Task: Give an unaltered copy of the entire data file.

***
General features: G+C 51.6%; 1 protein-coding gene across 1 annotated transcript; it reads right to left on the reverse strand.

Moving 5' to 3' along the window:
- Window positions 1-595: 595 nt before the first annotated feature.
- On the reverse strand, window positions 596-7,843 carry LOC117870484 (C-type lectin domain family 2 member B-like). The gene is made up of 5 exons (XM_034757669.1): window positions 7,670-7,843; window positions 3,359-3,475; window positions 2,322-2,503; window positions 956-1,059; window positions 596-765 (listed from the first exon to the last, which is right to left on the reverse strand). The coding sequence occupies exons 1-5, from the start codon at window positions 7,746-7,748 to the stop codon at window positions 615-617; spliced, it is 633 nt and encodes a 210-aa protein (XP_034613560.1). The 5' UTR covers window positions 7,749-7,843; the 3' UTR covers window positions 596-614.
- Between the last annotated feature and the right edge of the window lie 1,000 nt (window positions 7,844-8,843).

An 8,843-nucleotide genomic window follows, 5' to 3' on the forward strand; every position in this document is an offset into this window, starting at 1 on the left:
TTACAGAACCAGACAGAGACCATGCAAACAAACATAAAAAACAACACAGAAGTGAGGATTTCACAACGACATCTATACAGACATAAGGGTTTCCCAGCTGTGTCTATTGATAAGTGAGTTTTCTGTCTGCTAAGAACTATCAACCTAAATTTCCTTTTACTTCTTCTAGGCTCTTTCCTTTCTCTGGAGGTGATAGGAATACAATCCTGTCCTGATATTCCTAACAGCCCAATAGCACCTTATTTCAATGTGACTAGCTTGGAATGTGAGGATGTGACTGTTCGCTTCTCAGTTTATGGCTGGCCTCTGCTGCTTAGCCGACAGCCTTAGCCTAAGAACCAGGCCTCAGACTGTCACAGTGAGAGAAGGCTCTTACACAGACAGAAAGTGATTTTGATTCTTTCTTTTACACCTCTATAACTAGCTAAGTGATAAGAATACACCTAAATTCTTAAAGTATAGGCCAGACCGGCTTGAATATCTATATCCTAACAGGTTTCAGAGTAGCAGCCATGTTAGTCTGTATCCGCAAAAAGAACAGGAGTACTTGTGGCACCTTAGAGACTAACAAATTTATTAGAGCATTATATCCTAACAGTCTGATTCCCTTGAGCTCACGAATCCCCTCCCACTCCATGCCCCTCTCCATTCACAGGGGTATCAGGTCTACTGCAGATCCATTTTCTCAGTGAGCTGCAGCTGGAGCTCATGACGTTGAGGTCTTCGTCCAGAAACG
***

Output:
General features: G+C 51.6%; 1 protein-coding gene across 1 annotated transcript; it reads right to left on the reverse strand.

Moving 5' to 3' along the window:
- Window positions 1-595: 595 nt before the first annotated feature.
- On the reverse strand, window positions 596-7,843 carry LOC117870484 (C-type lectin domain family 2 member B-like). The gene is made up of 5 exons (XM_034757669.1): window positions 7,670-7,843; window positions 3,359-3,475; window positions 2,322-2,503; window positions 956-1,059; window positions 596-765 (listed from the first exon to the last, which is right to left on the reverse strand). The coding sequence occupies exons 1-5, from the start codon at window positions 7,746-7,748 to the stop codon at window positions 615-617; spliced, it is 633 nt and encodes a 210-aa protein (XP_034613560.1). The 5' UTR covers window positions 7,749-7,843; the 3' UTR covers window positions 596-614.
- Between the last annotated feature and the right edge of the window lie 1,000 nt (window positions 7,844-8,843).

An 8,843-nucleotide genomic window follows, 5' to 3' on the forward strand; every position in this document is an offset into this window, starting at 1 on the left:
TTACAGAACCAGACAGAGACCATGCAAACAAACATAAAAAACAACACAGAAGTGAGGATTTCACAACGACATCTATACAGACATAAGGGTTTCCCAGCTGTGTCTATTGATAAGTGAGTTTTCTGTCTGCTAAGAACTATCAACCTAAATTTCCTTTTACTTCTTCTAGGCTCTTTCCTTTCTCTGGAGGTGATAGGAATACAATCCTGTCCTGATATTCCTAACAGCCCAATAGCACCTTATTTCAATGTGACTAGCTTGGAATGTGAGGATGTGACTGTTCGCTTCTCAGTTTATGGCTGGCCTCTGCTGCTTAGCCGACAGCCTTAGCCTAAGAACCAGGCCTCAGACTGTCACAGTGAGAGAAGGCTCTTACACAGACAGAAAGTGATTTTGATTCTTTCTTTTACACCTCTATAACTAGCTAAGTGATAAGAATACACCTAAATTCTTAAAGTATAGGCCAGACCGGCTTGAATATCTATATCCTAACAGGTTTCAGAGTAGCAGCCATGTTAGTCTGTATCCGCAAAAAGAACAGGAGTACTTGTGGCACCTTAGAGACTAACAAATTTATTAGAGCATTATATCCTAACAGTCTGATTCCCTTGAGCTCACGAATCCCCTCCCACTCCATGCCCCTCTCCATTCACAGGGGTATCAGGTCTACTGCAGATCCATTTTCTCAGTGAGCTGCAGCTGGAGCTCATGACGTTGAGGTCTTCGTCCAGAAACG